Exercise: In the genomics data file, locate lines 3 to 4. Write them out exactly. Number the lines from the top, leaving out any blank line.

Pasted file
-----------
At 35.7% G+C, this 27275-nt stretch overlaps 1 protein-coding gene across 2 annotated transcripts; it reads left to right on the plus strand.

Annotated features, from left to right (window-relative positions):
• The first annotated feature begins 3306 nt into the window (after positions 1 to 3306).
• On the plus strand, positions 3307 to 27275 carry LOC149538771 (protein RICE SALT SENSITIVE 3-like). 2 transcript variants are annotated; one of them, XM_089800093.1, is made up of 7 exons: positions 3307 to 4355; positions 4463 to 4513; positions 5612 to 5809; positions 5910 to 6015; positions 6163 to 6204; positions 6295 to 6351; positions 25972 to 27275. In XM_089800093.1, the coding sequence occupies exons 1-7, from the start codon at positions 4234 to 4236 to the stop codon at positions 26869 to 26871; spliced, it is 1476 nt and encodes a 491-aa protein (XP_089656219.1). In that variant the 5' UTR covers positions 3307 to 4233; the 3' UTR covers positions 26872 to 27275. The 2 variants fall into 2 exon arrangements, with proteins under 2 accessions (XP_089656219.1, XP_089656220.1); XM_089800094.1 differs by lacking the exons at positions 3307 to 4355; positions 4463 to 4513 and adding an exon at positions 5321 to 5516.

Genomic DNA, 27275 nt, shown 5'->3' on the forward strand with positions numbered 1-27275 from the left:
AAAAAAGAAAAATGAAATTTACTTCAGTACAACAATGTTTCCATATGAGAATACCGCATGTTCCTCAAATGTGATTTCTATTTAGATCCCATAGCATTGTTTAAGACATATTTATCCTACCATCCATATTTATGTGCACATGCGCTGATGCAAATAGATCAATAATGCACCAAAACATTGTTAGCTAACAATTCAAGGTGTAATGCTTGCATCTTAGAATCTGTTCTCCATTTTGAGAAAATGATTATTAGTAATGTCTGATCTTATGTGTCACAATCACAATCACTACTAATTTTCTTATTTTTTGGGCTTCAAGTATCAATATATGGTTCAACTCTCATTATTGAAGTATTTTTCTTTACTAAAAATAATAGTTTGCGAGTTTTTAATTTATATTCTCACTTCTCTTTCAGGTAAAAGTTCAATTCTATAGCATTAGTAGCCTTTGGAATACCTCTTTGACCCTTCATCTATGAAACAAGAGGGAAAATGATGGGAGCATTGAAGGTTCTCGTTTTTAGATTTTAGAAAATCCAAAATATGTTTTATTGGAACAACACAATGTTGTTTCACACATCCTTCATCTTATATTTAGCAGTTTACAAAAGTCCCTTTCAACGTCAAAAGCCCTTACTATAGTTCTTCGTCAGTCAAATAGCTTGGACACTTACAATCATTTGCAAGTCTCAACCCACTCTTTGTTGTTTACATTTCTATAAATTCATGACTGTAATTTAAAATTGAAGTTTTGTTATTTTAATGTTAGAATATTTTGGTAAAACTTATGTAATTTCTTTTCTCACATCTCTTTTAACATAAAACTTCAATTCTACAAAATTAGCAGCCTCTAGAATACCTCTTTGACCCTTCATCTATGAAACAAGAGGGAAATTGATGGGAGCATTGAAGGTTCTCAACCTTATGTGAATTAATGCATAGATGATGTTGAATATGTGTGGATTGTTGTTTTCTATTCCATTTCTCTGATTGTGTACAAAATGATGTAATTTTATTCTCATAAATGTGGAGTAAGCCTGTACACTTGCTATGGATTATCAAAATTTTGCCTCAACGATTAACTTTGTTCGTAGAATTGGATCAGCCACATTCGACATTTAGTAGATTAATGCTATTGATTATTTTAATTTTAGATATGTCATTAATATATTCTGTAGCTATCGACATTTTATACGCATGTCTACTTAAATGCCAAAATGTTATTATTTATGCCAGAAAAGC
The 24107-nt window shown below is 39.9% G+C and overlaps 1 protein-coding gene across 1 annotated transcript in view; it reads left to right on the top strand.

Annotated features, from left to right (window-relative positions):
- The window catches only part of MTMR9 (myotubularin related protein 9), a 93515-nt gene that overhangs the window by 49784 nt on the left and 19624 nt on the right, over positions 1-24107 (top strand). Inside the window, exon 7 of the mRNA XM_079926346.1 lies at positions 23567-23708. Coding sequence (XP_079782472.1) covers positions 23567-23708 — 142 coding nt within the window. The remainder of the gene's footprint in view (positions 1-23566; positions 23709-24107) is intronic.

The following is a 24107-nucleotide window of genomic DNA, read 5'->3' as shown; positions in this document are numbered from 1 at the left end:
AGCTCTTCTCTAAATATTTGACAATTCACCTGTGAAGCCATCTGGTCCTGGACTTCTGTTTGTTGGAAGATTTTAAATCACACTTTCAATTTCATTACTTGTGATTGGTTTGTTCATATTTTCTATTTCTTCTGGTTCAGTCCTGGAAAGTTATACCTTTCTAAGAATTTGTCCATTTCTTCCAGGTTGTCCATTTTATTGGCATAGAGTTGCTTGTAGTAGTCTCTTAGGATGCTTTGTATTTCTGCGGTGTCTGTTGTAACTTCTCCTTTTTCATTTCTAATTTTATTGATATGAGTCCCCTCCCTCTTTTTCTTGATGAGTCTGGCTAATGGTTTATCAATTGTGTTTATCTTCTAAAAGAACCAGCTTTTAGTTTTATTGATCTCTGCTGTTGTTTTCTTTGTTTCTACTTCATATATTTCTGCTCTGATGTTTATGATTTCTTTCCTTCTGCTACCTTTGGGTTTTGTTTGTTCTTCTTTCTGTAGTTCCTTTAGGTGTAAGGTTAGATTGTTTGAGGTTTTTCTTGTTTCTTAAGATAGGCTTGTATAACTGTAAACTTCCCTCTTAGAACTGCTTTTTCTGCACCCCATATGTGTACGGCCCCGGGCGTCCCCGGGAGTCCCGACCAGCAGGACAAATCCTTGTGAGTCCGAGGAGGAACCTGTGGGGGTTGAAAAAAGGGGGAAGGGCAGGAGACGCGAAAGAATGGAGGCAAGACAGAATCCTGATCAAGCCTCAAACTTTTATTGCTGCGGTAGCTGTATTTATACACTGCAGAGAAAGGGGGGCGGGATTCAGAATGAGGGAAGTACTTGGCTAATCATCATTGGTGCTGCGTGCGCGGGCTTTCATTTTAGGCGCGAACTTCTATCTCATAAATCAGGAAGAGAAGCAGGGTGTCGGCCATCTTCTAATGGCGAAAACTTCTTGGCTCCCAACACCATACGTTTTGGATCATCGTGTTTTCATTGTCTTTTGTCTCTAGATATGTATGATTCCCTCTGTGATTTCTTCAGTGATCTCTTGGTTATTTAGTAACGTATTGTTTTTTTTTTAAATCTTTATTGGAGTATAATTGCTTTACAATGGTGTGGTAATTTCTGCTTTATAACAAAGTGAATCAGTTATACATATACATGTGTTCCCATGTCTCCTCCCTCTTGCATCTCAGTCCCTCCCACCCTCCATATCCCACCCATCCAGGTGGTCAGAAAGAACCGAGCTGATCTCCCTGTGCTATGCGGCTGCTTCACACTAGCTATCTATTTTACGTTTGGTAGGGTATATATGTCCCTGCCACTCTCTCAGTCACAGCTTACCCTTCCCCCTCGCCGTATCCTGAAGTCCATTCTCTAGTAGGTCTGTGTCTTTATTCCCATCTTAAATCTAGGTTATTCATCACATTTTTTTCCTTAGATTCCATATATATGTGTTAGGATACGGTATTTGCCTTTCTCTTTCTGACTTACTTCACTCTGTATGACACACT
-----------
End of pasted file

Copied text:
• The first annotated feature begins 3306 nt into the window (after positions 1 to 3306).
• On the plus strand, positions 3307 to 27275 carry LOC149538771 (protein RICE SALT SENSITIVE 3-like). 2 transcript variants are annotated; one of them, XM_089800093.1, is made up of 7 exons: positions 3307 to 4355; positions 4463 to 4513; positions 5612 to 5809; positions 5910 to 6015; positions 6163 to 6204; positions 6295 to 6351; positions 25972 to 27275. In XM_089800093.1, the coding sequence occupies exons 1-7, from the start codon at positions 4234 to 4236 to the stop codon at positions 26869 to 26871; spliced, it is 1476 nt and encodes a 491-aa protein (XP_089656219.1). In that variant the 5' UTR covers positions 3307 to 4233; the 3' UTR covers positions 26872 to 27275. The 2 variants fall into 2 exon arrangements, with proteins under 2 accessions (XP_089656219.1, XP_089656220.1); XM_089800094.1 differs by lacking the exons at positions 3307 to 4355; positions 4463 to 4513 and adding an exon at positions 5321 to 5516.